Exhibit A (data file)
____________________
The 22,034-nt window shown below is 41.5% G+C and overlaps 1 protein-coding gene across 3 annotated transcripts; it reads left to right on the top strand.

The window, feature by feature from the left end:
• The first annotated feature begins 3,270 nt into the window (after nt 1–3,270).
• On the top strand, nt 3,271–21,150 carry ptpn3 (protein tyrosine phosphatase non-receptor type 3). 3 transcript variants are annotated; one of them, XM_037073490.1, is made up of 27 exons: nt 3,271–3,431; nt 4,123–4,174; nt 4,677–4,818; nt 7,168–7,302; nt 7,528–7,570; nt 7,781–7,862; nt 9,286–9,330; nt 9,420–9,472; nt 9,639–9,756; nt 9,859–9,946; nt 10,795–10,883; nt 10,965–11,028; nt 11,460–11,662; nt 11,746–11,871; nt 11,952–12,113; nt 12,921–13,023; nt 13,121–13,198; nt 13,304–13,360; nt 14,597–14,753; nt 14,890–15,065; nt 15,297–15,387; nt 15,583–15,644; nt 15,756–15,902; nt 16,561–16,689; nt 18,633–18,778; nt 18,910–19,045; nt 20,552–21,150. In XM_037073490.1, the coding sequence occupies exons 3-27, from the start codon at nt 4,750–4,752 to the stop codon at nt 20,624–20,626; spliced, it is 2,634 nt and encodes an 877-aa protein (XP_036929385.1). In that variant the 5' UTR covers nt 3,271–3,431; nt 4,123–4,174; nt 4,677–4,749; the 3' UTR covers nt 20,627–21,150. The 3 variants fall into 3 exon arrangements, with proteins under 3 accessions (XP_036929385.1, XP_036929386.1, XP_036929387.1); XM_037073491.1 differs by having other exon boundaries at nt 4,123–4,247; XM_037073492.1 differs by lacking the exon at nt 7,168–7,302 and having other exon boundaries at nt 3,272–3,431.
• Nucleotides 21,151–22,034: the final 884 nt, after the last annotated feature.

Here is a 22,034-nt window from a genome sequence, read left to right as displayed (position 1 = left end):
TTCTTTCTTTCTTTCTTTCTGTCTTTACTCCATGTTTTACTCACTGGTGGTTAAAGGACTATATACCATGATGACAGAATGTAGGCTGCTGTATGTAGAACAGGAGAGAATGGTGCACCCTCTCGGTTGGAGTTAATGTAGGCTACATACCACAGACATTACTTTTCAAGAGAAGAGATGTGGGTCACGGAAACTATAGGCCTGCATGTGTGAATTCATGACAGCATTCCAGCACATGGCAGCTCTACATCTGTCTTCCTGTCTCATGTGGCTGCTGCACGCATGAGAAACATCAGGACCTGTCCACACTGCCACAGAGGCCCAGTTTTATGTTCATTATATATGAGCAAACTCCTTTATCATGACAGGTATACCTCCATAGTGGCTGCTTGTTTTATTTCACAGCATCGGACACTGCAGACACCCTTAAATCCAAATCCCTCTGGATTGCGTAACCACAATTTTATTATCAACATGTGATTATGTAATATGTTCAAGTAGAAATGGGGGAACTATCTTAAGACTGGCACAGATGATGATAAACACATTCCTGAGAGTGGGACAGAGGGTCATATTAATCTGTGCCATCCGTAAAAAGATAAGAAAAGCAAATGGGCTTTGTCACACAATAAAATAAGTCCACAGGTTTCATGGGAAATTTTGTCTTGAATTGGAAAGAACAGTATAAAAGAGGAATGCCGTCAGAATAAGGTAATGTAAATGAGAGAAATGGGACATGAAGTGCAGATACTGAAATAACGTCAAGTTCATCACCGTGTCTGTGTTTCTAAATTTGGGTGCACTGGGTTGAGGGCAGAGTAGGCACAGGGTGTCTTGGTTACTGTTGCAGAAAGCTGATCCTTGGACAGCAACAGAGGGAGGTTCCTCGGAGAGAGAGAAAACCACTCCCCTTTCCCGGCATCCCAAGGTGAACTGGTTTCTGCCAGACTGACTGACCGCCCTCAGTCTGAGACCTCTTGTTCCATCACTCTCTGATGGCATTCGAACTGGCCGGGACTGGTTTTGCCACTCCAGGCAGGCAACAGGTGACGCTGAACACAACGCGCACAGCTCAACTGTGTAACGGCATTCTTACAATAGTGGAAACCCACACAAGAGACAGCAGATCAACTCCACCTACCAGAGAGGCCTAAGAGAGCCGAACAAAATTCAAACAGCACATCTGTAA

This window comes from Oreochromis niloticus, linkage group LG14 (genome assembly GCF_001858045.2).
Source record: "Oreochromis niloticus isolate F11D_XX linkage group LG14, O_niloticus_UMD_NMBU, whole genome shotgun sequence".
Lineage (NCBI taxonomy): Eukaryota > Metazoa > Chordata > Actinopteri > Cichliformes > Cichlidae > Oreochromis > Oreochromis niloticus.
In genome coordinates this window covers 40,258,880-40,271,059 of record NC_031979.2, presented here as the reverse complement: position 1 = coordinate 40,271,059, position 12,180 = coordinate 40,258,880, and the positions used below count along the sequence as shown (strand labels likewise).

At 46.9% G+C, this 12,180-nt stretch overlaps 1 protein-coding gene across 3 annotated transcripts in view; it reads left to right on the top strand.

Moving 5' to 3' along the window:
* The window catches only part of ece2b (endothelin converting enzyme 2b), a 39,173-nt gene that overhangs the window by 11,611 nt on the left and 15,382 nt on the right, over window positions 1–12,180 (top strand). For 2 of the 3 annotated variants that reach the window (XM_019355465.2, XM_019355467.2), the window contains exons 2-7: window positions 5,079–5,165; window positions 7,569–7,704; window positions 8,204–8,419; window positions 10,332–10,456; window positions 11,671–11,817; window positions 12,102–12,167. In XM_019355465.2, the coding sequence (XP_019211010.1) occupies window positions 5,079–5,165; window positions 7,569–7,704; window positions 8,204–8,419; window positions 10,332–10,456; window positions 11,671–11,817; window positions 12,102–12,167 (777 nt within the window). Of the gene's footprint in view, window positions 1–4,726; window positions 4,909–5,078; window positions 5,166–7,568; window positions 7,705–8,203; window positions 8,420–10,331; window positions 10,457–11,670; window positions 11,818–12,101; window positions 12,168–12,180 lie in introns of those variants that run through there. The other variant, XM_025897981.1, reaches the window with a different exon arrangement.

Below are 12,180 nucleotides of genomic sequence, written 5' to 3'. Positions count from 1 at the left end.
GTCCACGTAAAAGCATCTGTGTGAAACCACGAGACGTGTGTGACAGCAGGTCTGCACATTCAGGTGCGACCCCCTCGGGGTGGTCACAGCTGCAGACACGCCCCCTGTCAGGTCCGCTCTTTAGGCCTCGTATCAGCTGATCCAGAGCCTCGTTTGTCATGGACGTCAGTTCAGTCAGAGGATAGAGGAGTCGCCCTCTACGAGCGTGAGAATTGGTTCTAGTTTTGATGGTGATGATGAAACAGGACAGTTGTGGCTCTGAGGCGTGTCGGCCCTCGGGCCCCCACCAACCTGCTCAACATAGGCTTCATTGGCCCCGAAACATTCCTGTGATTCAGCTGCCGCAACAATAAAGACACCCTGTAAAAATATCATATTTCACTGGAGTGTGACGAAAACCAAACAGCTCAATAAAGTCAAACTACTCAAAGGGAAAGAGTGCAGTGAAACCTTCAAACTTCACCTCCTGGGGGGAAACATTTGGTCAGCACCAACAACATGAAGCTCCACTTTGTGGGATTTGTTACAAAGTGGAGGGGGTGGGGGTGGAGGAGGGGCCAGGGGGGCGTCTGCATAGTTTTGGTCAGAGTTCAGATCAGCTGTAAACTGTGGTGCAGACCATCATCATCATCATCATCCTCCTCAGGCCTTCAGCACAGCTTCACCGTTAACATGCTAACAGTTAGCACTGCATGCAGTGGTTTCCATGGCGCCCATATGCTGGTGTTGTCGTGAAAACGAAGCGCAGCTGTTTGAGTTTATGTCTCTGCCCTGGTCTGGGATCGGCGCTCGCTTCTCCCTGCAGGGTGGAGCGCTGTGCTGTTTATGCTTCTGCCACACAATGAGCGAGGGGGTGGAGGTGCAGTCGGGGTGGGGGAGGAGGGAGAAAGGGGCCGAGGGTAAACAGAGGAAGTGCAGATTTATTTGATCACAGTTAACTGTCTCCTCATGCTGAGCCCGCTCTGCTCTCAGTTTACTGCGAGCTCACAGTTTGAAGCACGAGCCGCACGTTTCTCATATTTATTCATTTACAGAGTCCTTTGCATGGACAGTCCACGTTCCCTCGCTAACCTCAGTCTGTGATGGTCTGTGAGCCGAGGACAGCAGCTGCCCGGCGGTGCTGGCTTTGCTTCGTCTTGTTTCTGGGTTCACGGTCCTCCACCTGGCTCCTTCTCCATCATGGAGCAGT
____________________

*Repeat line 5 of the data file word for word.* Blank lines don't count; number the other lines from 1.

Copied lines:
• Nucleotides 21,151–22,034: the final 884 nt, after the last annotated feature.